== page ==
From Langhorne Borough:  Planning ahead can help animals cope with the fireworks season. Pets are sensitive to loud noises, flashing lights and strong smells. On the Fourth of July, and other days people are likely to set off fireworks, it’s important to be proactive for your pet’s wellbeing. Click here for the Humane Society’s tips on keeping pets and wildlife safe and happy during seasonal celebrations.

The State Police has a Fireworks FAQ page that shows note-worthy changes from Act 74 of 2022 which set new rules for the sale and use of consumer-grade fireworks.

U.S. Consumer Product Safety Commission (CPSC) issued a report documenting the hazards including injuries and death incurred by consumer use of fireworks. CPSC is raising awareness and sharing safety tips to prevent these types of injuries and deaths over the holiday.

CPSC urges consumers to celebrate safely this holiday by following these safety tips:

  • Never allow children to play with or ignite fireworks, including sparklers. Sparklers burn at temperatures of about 2,000 degrees Fahrenheit—hot enough to melt some metals.
  • Make sure fireworks are legal in your area, and only purchase and set off fireworks that are labeled for consumer (not professional) use.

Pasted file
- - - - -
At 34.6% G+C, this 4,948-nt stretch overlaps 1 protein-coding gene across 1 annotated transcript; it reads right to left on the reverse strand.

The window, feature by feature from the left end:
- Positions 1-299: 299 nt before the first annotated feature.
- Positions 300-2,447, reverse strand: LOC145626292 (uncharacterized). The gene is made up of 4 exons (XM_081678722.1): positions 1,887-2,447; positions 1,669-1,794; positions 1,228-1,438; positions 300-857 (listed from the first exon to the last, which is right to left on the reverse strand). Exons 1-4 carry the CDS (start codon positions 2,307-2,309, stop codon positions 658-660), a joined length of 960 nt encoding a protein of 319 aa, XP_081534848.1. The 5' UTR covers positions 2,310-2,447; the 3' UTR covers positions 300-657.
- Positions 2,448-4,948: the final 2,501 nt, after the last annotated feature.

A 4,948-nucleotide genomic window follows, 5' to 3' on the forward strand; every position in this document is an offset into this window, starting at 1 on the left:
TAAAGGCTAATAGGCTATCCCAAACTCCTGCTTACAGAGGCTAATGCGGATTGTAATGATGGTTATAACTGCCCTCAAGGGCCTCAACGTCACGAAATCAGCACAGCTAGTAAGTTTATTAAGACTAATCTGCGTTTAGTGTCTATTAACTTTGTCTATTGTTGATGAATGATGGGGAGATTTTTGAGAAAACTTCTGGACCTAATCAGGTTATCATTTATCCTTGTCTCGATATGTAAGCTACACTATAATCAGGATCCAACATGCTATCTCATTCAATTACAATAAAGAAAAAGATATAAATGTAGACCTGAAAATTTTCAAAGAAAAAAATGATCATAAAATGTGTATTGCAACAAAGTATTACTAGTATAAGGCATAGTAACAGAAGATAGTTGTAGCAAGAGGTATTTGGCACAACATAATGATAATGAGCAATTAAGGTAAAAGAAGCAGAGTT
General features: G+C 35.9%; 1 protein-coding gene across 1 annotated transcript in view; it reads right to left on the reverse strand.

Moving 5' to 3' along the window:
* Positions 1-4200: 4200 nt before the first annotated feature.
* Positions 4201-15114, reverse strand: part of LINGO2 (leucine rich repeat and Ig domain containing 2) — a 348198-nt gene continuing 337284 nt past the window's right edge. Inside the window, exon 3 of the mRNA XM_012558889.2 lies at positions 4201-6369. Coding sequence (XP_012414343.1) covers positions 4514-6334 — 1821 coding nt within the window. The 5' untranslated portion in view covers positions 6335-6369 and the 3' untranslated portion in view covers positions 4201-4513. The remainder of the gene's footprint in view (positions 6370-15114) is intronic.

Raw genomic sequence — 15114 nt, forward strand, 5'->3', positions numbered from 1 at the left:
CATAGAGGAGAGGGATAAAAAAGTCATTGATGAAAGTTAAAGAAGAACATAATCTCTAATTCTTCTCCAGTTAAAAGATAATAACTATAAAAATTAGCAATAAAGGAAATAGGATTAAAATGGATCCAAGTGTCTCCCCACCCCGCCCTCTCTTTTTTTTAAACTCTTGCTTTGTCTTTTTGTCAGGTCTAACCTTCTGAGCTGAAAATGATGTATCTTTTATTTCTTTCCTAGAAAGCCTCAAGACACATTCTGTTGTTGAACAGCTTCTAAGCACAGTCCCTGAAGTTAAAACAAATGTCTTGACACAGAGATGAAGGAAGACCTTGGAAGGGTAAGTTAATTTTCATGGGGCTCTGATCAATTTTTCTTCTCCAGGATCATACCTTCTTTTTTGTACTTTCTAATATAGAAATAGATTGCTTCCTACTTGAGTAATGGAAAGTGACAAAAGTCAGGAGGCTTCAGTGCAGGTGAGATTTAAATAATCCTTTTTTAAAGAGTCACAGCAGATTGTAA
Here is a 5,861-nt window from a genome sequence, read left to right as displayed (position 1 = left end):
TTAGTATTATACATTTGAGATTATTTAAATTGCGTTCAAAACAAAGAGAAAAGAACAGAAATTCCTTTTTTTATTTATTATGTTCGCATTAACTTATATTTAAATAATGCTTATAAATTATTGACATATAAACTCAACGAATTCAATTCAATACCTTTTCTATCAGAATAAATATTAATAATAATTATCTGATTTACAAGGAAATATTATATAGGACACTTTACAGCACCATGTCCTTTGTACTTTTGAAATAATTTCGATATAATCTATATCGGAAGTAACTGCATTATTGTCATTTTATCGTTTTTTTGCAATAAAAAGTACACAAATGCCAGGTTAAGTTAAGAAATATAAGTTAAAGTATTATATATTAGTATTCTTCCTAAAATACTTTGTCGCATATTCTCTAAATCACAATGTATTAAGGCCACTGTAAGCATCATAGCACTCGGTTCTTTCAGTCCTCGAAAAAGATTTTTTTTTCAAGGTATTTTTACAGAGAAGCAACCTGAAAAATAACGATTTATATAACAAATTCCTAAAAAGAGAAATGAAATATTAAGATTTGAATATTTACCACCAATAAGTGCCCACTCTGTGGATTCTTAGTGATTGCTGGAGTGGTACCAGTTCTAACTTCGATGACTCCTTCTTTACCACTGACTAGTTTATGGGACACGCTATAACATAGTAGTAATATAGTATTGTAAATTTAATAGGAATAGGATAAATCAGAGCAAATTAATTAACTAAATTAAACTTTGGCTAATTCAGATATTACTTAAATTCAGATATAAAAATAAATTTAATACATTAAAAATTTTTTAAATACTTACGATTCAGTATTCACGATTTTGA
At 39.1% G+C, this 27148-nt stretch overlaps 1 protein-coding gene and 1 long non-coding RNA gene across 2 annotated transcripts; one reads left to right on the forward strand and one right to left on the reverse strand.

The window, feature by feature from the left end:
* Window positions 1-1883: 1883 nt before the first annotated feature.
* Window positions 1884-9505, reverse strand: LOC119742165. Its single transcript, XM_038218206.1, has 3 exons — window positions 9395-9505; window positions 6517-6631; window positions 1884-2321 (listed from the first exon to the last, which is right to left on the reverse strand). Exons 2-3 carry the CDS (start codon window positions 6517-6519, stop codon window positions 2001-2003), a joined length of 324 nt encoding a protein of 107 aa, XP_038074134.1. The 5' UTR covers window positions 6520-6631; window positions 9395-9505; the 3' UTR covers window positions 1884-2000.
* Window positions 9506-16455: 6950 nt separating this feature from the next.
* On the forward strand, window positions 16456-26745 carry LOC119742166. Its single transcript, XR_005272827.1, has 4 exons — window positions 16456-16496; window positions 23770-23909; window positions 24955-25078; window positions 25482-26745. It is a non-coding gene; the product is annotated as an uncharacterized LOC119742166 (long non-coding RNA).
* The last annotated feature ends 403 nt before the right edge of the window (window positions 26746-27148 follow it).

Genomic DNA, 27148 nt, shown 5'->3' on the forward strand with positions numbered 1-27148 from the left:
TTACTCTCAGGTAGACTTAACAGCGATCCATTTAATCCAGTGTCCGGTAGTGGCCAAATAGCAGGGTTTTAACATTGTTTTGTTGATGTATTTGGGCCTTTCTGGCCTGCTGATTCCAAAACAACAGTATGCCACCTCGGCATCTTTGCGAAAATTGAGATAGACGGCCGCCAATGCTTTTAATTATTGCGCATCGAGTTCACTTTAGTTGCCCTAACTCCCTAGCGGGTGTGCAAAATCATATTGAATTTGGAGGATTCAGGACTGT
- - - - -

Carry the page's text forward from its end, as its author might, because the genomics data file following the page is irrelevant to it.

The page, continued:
• Never use fireworks while impaired by alcohol or drugs.
  • Keep a bucket of water or a garden hose handy, in case of fire or other mishap.
  • Light fireworks one at a time, then move back quickly.
  • Never try to relight or handle malfunctioning fireworks. Soak them with water and throw them away.
  • Never place any part of your body directly over a fireworks device when lighting the fuse. Move to a safe distance immediately after lighting fireworks.
  • Never point or throw fireworks (including sparklers) at anyone.
  • After fireworks complete their burning, to prevent a trash fire, douse the the spent device with plenty of water from a bucket or hose before discarding the device.

Lower Bucks Source wishes everyone a happy, healthy and safe Independence Day!

Continue Reading

NOAA Weather

Philadelphia, Northeast Philadelphia Airport, PA

Last Updated on Jun 5 2024, 7:54 am EDT

Current Conditions: Fog/Mist

NOAA Icon

Temp: 68°F

Wind: East at 5mph

Humidity: 87%

Dewpoint: 64.0°F

Your 5-Day Forecast at a Glance

Subscribe to E-Letter


Categories

Trending